In an effort to understand the locomotion dynamics of a simple vertebrate, the lamprey, both physical and computational models have been developed. A key feature of these models is the ability to vary the passive stiffness of portions of the swimmer, focusing on highly flexible models similar in material properties to lampreys and other anguilliform fishes. The physical model is a robotic lampreylike swimmer that is actuated along most of its length but has passively flexible tails of different stiffnesses. The computational model is a two-dimensional model that captures fluid-structure interactions using an immersed boundary framework. This simulated lamprey is passively flexible throughout its length and is also actuated along most of its length by the activation of muscle forces. Although the three-dimensional robot and the two-dimensional computational swimmer are such different constructs, we demonstrate that the wake structures generated by these models share many features and we examine how flexibility affects these features. Both models produce wakes with two or more same-sign vortices shed each time the tail changes direction (a "2P" or higher-order wake). In general, wakes become less coherent as tail flexibility increases. We examine the pressure distribution near the tail tip and the timing of vortex formation in both cases and find good agreement. Because we include flexibility, we are able to estimate resonant frequencies for several of the robotic and computational swimmers. We find that actuation at the resonant frequency dramatically increases the distance traveled per tail-beat cycle with only a small increase in the lost kinetic energy in the wake, suggesting that the resonant swimmers are more efficient.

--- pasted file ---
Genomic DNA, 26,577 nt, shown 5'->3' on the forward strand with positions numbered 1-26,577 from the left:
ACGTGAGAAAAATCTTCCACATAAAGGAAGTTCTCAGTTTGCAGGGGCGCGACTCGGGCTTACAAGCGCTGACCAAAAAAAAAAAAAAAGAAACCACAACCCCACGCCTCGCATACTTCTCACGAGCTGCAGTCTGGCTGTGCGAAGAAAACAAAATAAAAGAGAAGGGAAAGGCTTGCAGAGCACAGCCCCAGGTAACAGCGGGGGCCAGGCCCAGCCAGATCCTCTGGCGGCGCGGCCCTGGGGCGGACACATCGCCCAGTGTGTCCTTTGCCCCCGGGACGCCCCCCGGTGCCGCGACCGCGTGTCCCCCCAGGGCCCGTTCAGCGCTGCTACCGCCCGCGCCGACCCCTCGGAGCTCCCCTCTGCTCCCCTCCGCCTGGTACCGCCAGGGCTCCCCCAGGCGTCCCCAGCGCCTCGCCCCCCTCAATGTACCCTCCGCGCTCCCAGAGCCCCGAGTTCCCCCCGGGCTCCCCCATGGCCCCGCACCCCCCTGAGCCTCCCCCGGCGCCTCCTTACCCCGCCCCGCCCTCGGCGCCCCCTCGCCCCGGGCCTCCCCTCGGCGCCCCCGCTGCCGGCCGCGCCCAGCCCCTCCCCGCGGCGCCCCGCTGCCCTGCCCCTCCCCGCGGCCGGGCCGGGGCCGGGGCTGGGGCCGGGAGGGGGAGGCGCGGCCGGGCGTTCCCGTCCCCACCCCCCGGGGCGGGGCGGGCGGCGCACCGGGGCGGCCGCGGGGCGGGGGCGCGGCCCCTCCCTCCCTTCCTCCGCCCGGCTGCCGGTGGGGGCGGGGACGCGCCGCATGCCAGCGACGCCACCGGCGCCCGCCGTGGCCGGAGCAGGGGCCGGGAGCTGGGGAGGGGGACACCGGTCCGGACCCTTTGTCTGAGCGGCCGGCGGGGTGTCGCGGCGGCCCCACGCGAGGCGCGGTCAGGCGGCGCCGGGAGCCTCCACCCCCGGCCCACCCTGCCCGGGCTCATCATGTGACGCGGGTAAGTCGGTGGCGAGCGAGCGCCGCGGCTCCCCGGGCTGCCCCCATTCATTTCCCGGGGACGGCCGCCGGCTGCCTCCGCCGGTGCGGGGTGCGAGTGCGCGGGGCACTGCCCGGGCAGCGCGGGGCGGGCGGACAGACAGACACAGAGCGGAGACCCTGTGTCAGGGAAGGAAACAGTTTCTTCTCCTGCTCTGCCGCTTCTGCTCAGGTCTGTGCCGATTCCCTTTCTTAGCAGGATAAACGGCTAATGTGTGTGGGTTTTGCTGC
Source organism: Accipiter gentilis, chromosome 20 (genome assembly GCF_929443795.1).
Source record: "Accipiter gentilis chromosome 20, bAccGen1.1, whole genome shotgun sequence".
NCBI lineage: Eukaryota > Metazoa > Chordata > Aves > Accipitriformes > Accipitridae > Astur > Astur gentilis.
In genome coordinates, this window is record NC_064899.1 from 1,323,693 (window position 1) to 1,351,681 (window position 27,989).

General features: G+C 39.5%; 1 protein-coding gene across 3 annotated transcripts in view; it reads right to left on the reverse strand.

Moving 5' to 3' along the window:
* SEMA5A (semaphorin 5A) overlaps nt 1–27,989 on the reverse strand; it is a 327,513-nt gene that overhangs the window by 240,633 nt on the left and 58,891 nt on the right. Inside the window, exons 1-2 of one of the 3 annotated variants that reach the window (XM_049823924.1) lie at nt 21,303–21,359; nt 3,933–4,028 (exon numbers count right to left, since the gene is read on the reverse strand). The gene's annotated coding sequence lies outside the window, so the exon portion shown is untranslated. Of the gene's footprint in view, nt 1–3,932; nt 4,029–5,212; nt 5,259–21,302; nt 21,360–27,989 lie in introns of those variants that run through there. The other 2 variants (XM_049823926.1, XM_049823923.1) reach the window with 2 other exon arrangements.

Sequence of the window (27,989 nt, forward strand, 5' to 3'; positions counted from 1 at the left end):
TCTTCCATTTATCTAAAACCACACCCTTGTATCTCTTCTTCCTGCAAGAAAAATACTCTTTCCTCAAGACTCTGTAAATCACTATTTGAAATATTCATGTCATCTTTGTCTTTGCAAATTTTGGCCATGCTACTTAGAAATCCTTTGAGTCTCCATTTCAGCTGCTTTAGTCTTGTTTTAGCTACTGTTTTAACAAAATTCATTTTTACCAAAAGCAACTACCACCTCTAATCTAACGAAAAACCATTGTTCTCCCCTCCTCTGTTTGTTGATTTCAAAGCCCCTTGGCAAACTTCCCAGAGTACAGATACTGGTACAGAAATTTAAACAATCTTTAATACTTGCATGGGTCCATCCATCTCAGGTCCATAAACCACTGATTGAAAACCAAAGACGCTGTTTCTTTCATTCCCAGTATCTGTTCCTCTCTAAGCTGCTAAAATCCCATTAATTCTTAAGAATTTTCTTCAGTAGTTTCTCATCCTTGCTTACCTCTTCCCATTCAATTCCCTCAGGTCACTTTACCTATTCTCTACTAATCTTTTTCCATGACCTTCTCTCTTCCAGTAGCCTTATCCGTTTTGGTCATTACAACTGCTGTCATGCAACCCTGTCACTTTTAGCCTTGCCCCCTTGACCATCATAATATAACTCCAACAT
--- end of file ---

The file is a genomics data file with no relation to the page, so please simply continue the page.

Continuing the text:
All Science Journal Classification (ASJC) codes
- Computational Mechanics
- Modeling and Simulation
- Fluid Flow and Transfer Processes